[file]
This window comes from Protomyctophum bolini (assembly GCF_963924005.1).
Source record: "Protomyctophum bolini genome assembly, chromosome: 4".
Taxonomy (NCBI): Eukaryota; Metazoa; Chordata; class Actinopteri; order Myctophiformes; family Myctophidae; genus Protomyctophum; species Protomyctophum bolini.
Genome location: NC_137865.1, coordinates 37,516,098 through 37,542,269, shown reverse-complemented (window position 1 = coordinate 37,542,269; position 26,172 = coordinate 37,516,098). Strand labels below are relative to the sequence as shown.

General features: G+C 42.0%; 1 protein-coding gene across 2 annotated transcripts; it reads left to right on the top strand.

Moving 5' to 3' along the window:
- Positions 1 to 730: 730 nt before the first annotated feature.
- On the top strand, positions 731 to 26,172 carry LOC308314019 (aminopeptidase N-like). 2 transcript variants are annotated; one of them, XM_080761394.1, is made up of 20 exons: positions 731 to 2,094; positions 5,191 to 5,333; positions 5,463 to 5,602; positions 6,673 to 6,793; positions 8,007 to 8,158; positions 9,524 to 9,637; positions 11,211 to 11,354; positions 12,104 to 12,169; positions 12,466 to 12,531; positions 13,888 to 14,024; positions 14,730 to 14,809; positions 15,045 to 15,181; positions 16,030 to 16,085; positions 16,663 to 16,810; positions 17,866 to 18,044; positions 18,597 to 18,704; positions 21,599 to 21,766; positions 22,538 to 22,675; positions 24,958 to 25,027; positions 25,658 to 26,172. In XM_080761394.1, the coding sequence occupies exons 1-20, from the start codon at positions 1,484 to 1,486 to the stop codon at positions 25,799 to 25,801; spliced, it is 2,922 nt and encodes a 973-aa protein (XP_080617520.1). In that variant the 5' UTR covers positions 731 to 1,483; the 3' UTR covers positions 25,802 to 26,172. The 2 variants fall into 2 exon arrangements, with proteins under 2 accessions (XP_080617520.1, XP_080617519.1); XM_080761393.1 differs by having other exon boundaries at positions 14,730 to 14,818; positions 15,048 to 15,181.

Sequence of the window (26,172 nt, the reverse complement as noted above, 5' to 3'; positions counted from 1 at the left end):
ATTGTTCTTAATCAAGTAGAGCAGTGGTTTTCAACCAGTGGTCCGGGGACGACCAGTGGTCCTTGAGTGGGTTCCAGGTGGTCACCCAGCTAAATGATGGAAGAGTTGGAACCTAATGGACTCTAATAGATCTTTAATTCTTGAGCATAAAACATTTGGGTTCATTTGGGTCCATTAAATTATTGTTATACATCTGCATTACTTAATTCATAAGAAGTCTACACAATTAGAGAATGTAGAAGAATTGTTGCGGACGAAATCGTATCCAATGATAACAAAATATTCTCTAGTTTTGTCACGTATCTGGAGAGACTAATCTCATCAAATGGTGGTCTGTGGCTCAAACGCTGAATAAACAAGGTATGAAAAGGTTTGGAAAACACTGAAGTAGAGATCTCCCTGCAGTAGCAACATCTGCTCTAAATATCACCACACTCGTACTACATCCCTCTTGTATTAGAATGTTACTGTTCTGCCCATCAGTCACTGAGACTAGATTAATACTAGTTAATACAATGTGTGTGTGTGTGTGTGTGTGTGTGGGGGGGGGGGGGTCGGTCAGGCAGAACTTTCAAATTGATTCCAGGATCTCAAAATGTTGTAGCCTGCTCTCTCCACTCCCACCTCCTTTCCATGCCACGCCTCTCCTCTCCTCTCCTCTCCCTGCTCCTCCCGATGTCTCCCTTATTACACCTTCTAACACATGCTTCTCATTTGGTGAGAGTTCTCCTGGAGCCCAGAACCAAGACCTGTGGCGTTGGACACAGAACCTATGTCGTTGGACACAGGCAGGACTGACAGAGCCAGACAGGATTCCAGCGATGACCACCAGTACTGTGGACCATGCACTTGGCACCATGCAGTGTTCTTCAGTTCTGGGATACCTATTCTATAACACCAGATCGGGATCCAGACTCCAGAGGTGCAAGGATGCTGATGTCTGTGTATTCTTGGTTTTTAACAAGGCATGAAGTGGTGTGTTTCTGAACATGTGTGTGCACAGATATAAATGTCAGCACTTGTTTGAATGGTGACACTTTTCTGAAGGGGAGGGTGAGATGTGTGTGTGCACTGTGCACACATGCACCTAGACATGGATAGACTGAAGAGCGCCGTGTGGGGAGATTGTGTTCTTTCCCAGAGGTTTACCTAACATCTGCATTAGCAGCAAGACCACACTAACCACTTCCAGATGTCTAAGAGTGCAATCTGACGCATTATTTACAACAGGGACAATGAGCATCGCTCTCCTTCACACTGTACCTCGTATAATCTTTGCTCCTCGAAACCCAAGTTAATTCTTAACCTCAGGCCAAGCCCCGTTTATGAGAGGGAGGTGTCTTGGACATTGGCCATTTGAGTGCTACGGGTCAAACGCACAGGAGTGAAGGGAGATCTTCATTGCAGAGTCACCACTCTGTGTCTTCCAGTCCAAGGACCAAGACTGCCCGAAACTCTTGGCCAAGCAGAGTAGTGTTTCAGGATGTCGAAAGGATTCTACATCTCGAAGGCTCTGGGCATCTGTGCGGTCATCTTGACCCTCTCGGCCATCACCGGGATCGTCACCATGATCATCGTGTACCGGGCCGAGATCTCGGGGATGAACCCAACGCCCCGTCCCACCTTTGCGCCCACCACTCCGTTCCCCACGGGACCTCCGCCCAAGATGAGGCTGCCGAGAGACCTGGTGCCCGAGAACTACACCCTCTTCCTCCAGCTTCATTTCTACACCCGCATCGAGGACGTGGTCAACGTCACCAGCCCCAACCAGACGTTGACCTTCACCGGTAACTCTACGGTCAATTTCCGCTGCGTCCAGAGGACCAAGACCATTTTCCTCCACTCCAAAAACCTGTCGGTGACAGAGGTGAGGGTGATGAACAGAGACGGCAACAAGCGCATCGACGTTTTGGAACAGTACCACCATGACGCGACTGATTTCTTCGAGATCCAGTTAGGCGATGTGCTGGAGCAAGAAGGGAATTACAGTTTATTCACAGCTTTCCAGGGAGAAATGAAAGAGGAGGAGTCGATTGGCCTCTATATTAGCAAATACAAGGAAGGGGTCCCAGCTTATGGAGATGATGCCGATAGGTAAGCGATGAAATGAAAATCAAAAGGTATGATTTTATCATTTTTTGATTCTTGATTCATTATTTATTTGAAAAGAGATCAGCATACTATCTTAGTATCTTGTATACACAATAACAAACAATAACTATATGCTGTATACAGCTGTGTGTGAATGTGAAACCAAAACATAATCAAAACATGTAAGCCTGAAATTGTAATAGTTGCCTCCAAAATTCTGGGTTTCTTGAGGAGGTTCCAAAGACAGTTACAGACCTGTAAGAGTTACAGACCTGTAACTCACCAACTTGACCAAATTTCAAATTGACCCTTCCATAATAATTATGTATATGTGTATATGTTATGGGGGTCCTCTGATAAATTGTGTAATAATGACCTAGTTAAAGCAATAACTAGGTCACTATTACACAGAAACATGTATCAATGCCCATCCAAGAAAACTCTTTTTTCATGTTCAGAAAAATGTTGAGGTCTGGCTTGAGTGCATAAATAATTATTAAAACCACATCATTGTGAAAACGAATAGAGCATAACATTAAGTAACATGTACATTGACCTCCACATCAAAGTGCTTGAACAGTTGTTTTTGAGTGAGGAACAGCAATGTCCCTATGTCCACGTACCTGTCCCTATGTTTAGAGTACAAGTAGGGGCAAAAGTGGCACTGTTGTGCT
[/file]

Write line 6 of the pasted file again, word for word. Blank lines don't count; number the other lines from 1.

Moving 5' to 3' along the window: